WHY?

Evidence-based, high-quality treatment and care are provided in a timely, people-centred manner by a well-trained, specialised multidisciplinary team. Safe staffing levels improve health outcomes and enhance staff satisfaction.
• Newborn health is closely linked to adequate numbers of qualified nurses and/or midwives working per shift in a newborn unit.
• Multidisciplinary teams provide the necessary skill set to deliver appropriate high-quality inpatient care. Specialists help enhance feeding, neurodevelopmental, and social outcomes of the baby and form part of a broader support system for families during and after hospital stay.
• Avoid harm to newborns who are receiving more advanced clinical care including, for example, appropriate supplemental oxygen. Disabilities can be prevented or mitigated with good-quality, developmentally-supportive care.
• Pain affects brain development with potentially long-term effects: It can lead, e.g., to hypersensitivity to pain at school age as well as older and lower motor and intellectual developmental indices. Healthcare providers should ensure that newborns do not experience discomfort and painful procedures where possible and apply interventions that relieve pain during necessary painful procedures.
• Outcomes for babies can be improved by delivering developmentally supportive care to babies born too soon, small, or sick. This includes, for example, respecting a baby’s sleep, paying attention to correct positioning, minimising noise and light, recognising signs of stress, and pausing interventions when possible.

HOW?

Ensure optimal working conditions including sufficient resources, adequate staff training, and supervisory support as well as support by hospital managers and health policy makers. Promote respect for healthcare providers and their work.
• Provide specific and continued training / continuous professional development and supportive supervision to advance skills and competencies, including safe use of WASH (Water, Sanitation, and Hygiene) and IPC (Infection, Prevention, and Control) facilities.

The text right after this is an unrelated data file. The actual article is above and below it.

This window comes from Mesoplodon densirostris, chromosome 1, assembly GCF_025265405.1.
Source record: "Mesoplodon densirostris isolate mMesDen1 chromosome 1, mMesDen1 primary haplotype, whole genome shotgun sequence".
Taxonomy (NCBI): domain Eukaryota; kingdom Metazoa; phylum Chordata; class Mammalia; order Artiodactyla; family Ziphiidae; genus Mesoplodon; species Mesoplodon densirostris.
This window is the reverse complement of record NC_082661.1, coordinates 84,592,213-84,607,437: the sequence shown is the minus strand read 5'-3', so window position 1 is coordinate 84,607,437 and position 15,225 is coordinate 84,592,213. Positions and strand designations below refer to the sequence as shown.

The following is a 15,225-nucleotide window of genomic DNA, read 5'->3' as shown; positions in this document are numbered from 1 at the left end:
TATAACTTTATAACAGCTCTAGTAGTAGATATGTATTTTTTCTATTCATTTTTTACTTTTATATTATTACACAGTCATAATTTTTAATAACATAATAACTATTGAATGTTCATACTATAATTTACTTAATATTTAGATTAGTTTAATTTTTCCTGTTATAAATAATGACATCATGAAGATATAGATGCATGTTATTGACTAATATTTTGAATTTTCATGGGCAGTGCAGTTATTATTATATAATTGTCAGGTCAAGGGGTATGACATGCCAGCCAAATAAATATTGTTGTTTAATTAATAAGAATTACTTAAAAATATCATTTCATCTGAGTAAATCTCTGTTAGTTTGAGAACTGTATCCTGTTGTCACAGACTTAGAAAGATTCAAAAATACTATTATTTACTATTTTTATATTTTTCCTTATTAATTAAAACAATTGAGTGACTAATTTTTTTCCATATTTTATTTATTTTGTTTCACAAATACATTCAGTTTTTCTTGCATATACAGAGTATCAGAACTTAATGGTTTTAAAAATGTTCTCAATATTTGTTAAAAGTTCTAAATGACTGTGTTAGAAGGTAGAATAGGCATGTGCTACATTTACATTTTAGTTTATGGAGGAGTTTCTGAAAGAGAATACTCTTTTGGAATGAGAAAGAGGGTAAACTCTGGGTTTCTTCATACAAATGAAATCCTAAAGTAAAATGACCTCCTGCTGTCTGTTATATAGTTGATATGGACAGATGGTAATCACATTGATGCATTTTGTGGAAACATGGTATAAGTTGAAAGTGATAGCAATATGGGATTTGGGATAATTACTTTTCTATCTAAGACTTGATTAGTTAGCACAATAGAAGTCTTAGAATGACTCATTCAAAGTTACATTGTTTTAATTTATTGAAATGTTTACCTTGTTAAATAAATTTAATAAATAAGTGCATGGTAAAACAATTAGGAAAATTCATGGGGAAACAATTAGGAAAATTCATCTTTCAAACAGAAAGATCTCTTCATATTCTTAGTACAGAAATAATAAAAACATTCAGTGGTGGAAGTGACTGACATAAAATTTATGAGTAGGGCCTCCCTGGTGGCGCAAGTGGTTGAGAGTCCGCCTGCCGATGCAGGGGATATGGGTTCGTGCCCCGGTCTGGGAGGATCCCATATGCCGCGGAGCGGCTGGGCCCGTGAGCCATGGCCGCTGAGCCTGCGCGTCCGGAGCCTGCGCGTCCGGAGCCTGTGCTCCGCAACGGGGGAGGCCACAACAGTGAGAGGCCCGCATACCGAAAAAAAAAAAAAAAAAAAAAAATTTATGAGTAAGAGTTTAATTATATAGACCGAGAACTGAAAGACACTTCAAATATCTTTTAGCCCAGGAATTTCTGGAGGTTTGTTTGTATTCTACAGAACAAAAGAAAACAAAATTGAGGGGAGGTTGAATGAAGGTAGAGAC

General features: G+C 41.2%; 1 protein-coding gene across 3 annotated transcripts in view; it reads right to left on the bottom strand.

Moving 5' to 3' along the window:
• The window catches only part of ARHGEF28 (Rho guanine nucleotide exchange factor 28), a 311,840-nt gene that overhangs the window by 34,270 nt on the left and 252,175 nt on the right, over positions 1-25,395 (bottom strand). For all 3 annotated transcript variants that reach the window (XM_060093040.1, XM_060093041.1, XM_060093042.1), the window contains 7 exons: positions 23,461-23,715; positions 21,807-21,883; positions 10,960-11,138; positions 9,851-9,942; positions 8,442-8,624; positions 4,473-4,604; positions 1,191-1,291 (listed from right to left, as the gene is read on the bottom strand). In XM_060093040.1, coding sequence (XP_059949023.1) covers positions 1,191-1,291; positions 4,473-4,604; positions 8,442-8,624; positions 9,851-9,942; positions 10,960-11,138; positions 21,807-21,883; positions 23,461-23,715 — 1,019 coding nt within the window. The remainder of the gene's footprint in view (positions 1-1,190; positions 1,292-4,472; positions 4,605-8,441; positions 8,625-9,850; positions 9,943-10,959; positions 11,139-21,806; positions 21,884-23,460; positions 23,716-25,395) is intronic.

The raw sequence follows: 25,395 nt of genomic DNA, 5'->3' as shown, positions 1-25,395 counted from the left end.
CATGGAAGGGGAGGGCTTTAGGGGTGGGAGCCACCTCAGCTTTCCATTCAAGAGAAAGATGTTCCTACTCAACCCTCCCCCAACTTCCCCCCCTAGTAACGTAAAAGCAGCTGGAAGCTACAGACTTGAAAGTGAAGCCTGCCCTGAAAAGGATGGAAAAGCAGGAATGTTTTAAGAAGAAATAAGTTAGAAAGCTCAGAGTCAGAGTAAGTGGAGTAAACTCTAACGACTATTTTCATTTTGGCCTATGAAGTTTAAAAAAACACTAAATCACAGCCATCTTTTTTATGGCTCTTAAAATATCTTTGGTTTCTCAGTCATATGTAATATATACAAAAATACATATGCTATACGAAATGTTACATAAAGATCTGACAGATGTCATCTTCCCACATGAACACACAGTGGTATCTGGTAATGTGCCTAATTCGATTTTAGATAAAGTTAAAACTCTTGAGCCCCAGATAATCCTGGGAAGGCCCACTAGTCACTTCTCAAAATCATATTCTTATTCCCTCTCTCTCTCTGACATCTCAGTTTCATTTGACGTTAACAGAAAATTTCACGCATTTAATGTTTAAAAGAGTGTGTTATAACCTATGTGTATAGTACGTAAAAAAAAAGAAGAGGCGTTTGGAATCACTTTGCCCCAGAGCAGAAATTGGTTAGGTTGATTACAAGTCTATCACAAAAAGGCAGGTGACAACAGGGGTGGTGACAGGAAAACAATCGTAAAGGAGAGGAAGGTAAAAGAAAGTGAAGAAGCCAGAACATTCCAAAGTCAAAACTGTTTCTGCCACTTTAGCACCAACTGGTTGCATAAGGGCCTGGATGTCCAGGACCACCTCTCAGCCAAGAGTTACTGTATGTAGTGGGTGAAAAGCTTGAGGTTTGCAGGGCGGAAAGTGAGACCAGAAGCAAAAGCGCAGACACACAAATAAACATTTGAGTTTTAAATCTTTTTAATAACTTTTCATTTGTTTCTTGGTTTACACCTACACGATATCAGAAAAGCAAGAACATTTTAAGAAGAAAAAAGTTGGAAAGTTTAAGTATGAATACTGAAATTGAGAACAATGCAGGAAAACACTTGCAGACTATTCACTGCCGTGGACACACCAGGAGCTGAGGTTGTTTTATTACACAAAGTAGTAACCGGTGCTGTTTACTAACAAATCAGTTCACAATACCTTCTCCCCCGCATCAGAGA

• Respect and recognise the profession and highly intense working conditions and responsibilities with, e.g., incentives such as increased remuneration, career opportunities, or establishment of a neonatal nursing cadre.
• Establish innovative approaches to motivate and facilitate the work of clinical staff and identify ways to prevent distress and burn-out.
• Ensure each level of care has the necessary staff per shift, equipment, commodities, supplies, and diagnostics so that providers can safely care for babies born too soon, too small, or too sick.
• Identify and procure diagnostics/equipment that are affordable, safe, effective, and appropriate for use in low resource settings.
• Establish clean, functional health centres to support safe delivery and empower women and families to demand and access quality health services from clean and safe healthcare facilities. Highlight the importance of respectful care, particularly for women at risk of disrespect and abuse due to age, socioeconomic status, or marital status. Determine conditions under which disrespect and abuse happen and put in place reporting and redress mechanisms.
With gratitude to: Survive and Thrive: Transforming care for every small and sick newborn, WHO, 2019.

0 replies

Leave a Reply

Want to join the discussion?
Feel free to contribute!

Leave a Reply

Your email address will not be published. Required fields are marked *